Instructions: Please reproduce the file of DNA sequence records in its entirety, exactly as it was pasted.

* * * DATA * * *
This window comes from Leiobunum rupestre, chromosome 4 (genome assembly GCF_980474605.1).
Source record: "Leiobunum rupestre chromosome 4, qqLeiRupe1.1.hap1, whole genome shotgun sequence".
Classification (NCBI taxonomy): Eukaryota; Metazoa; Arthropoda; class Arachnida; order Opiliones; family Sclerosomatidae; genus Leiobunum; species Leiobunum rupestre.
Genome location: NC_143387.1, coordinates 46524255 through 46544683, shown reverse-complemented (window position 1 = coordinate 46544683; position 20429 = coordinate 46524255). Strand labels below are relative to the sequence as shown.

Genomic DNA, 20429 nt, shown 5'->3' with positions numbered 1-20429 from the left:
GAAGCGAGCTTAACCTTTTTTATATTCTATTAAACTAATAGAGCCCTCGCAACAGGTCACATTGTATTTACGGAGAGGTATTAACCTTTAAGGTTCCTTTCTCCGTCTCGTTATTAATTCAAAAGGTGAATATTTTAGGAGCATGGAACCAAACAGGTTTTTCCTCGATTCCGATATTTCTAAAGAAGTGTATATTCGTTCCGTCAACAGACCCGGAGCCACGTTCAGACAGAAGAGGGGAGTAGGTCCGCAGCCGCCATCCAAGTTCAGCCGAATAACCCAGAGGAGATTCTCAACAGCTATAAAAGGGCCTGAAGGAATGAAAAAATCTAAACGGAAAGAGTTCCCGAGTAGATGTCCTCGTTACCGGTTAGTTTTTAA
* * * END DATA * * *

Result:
This window comes from Leiobunum rupestre, chromosome 4 (genome assembly GCF_980474605.1).
Source record: "Leiobunum rupestre chromosome 4, qqLeiRupe1.1.hap1, whole genome shotgun sequence".
Classification (NCBI taxonomy): Eukaryota; Metazoa; Arthropoda; class Arachnida; order Opiliones; family Sclerosomatidae; genus Leiobunum; species Leiobunum rupestre.
Genome location: NC_143387.1, coordinates 46524255 through 46544683, shown reverse-complemented (window position 1 = coordinate 46544683; position 20429 = coordinate 46524255). Strand labels below are relative to the sequence as shown.

Genomic DNA, 20429 nt, shown 5'->3' with positions numbered 1-20429 from the left:
GAAGCGAGCTTAACCTTTTTTATATTCTATTAAACTAATAGAGCCCTCGCAACAGGTCACATTGTATTTACGGAGAGGTATTAACCTTTAAGGTTCCTTTCTCCGTCTCGTTATTAATTCAAAAGGTGAATATTTTAGGAGCATGGAACCAAACAGGTTTTTCCTCGATTCCGATATTTCTAAAGAAGTGTATATTCGTTCCGTCAACAGACCCGGAGCCACGTTCAGACAGAAGAGGGGAGTAGGTCCGCAGCCGCCATCCAAGTTCAGCCGAATAACCCAGAGGAGATTCTCAACAGCTATAAAAGGGCCTGAAGGAATGAAAAAATCTAAACGGAAAGAGTTCCCGAGTAGATGTCCTCGTTACCGGTTAGTTTTTAA